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Thursday, October 13, 2005

Rare Bird Disease Proves Deadly

Toledo, Ohio - http://abclocal.go.com/wtvg

A little girl loses her life to a rare strain of disease brought into the home by a pet bird purchased on street corner.

Avian flu is one of several known illnesses carried by birds. One local woman says her daughter died of a bacteria infection rhat she caught from the family pet.
"Parrot fever" is an extremely rare form of bacterial pneumonia. So rare, in fact, doctors did not diagnose one girl with "parrot fever" until it was too late. Her mother says, "They couldn t figure out for a long time what was wrong with her. They knew it was pneumonia of some sort; they just couldn't figure out what."

Marie Devers keeps photographs of her daughter, Tashia, close by. They're reminders of a young Toledo girl who died of an extremely rare bird disease. In 1991, Tashia was four years old. Devers says her daughter came down with a cold that got worse and worse and eventually got the best of her. The coroner, according to Devers, identified cause of death as "avian acquired chlamydial pneumonia." It's a bacterial infection otherwise known as "parrot fever," transmitted from birds.

"Birds migrate and they move around a lot and they're outsid all the time." Dr. Bob Esplin of Sylvania veterinary hospital says you can lump parrot fever in with other strange diseases carried by birds, such as avian flu and West Nile virus. The difference is that parrot fever is a bacterial infection, not a virus. It's also treatable if properly diagnosed. Esplin says, "If you know the source of the bird. If you know where it came from. If it came from a healthy breeder, then there's not as much of a problem. If you don't know the source of the bird, then there may be more of a problem on the transmission of any of these diseases."

That's where Devers says she made a deadly mistake. She had bought a cockatiel off a Toledo-area street corner. Since her daughter's death, Devers says she has never brought another bird into her house.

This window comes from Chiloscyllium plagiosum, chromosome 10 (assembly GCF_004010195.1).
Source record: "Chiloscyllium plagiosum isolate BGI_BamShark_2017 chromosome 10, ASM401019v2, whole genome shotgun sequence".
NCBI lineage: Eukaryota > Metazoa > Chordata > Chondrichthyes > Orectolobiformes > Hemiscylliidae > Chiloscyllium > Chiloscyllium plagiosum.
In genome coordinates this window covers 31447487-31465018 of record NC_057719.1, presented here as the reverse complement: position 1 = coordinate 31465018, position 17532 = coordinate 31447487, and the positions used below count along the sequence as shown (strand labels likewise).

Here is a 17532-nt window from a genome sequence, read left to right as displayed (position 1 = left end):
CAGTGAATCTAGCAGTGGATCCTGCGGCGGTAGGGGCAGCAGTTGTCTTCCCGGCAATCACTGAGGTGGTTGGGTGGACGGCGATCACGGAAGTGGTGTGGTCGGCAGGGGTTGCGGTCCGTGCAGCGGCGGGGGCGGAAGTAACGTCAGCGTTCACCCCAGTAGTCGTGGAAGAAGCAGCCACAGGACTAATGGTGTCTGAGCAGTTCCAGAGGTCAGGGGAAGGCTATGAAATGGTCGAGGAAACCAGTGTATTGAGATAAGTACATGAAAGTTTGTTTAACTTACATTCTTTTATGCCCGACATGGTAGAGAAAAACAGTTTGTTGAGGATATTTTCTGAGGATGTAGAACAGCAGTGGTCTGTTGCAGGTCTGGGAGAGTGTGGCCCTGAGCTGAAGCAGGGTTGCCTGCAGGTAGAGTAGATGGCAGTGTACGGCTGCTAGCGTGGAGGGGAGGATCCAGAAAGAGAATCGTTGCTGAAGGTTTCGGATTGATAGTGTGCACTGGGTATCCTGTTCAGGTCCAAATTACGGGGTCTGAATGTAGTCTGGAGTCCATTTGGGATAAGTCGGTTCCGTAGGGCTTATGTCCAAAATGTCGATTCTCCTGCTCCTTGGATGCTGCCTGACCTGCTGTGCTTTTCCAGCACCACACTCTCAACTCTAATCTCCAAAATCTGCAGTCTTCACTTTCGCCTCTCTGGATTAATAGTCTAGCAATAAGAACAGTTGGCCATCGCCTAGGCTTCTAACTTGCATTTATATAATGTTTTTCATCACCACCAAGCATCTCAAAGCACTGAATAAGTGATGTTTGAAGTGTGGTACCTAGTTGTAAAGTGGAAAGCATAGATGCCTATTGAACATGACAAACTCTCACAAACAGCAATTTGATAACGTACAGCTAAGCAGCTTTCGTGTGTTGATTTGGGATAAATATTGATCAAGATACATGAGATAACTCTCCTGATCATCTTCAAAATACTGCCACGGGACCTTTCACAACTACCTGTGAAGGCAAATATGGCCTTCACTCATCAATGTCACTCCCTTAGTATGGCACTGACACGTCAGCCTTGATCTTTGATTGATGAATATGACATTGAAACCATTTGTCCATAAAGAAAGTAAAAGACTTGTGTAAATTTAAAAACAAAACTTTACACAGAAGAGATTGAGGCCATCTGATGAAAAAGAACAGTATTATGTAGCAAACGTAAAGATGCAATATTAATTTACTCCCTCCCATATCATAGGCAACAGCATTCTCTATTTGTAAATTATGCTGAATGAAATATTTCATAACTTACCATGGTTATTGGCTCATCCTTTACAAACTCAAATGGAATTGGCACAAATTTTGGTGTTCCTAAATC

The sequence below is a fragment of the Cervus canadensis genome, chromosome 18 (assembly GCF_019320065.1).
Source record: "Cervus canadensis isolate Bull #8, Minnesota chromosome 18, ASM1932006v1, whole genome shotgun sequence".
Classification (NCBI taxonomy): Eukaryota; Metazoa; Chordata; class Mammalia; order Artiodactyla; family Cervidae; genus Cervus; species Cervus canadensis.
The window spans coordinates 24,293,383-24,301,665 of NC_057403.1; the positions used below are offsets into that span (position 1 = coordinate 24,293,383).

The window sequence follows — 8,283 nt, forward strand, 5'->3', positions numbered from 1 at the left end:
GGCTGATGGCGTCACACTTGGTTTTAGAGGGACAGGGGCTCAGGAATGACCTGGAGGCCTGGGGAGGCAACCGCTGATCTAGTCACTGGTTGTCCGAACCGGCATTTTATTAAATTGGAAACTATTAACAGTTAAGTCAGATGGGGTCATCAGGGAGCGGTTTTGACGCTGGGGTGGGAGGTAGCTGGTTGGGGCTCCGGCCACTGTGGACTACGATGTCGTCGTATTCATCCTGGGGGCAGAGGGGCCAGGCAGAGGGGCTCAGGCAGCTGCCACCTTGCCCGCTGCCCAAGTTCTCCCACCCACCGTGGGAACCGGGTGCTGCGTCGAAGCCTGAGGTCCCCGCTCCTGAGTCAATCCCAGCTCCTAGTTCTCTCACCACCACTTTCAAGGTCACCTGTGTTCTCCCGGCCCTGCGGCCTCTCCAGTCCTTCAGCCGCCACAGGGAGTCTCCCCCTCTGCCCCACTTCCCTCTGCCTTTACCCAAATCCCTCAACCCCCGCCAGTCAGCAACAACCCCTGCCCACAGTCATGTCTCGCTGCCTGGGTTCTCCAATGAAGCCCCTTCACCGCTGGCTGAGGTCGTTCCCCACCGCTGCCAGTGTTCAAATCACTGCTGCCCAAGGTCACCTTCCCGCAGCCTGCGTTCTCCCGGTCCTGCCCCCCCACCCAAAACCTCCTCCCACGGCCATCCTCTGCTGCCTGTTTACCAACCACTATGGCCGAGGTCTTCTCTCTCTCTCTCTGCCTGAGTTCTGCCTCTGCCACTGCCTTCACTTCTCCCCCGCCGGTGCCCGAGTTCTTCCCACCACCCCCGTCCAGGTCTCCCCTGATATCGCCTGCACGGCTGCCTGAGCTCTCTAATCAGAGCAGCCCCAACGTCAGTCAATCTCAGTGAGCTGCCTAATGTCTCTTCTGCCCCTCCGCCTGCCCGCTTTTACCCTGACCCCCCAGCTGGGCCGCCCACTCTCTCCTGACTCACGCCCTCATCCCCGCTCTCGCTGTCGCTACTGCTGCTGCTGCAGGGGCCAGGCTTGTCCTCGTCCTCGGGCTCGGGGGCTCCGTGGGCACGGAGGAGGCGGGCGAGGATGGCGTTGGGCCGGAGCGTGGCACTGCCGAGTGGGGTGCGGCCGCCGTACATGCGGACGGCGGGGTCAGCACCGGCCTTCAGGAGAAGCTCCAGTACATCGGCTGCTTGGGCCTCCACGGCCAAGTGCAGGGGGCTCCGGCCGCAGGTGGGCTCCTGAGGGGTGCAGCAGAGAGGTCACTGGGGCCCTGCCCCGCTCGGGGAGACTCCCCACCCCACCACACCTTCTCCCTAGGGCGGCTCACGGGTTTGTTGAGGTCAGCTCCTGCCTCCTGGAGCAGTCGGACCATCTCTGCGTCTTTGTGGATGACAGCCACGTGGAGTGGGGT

Keep in mind, parrot fever is so rare, the Centers for Disease Control recorded around 800 cases over a ten-year period. It's also seldom fatal. A bird with parrot fever would act like it had a flu and even the bird can get a simple test and treatment.

1 Comments:

Blogger Cheryl and Ed Wills said...

Here is an interesting story about a woman with pneumonia.
A few days after returning from Chicago, my Aunt Gerry was diagnosed with pneumonia. She is 86 years old and living in a nursing home. The doctor insisted on a shot of antibiotic followed by oral antibiotics. I said no, let's try this first (I am her power of attorney). I had my bottle of NutriFeron™ from the Conference and I also added CorEnergy. In both cases two, twice a day. I told the staff the product takes 3 days to load. I showed them the clinical trial material. She did not get worse. And by the 5th day, she no longer had pneumonia.
There is resistance by the medical team to attribute the products to her recovery, saying some residents recover who take nothing, some don’t recover even with the antibiotics. But I know my Aunt Gerry. She has no other health problems and I witnessed her recovery!
I hope this doesn't sound too 'spammy', but I've been taking it for awhile and find it amazing - fewer issues with allergies, quicker recoveries from little setbacks, etc. If you want to check into it, visit http://www.MakADif.net/nutriferon.htm. Best of life to you.

6:55 PM  

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